cocoWhen someone follows my blog, I always make sure to check out his or her blog. This time it was nutritionist Stephanie Eusebi. Click here to visit her website.

It didn’t take me long to decide I should sign up for her emails. The first one I received included a recipe for Coconut Bliss Bars. Believe it or not, there are only four ingredients: eggs, vanilla extract, shredded coconut, and chocolate chips. I’m not a huge fan of coconut, but after reading about this fruit’s health benefits (more below), I decided to give this recipe a try.

coco2I definitely liked this recipe more than I thought I would. If you’re craving chocolate or something sweet (but don’t want to end up eating something like a pop tart), one or two of these bars will leave you satisfied.

My boyfriend loves coconut, so I used him as a test subject. He gave them a thumbs up and was surprised when I told him they contained no butter. All in all, these bars are a great treat or sweet breakfast recipe. If I make them again, I will double the recipe and spread a thicker layer of the mixture on the sheet before baking.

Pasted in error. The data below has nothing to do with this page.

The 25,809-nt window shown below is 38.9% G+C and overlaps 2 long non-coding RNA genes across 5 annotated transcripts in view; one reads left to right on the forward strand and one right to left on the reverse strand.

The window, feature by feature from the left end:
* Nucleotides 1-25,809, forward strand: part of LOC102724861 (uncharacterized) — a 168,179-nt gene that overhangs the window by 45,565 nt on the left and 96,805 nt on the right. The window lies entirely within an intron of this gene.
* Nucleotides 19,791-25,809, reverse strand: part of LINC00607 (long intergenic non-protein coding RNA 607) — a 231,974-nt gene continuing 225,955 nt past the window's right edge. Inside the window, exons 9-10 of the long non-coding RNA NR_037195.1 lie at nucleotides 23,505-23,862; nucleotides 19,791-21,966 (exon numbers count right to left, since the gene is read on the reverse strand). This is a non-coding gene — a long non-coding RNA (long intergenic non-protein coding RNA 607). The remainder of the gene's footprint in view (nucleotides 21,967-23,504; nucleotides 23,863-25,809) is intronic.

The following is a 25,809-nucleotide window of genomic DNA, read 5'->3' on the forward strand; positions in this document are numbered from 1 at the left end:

Some more about the coconut:

Early Spanish explorers coined the term “coconut.” “Coco” means “monkey face.” The coconut is called a “functional food” because it provides health benefits in addition to nutrition. Coconuts contain lots of fiber, minerals, and vitamins. The healing properties of coconut oil, known and used for thousands of years, have earned the coconut palm the title “Tree of Life.” Coconut oil has been used to treat minor issues like bruises and constipation all the way to more serious illnesses like STDs, bronchitis, tuberculosis, and dysentery. It has even been used to treat baldness and menstrual issues.

Coconut oil has recently made its way into Western popularity as a healthy alternative to vegetable oil (and as a skincare product). The fat in coconut oil is unique and does wonders for the human body. The fat molecules in coconut oil are composed of medium-chain fatty acids (MCFA) as opposed to the long-chain fatty acids (LCFA) that make up other oils. To make a long story short, our bodies respond much better to MCFA than they do to LCFA.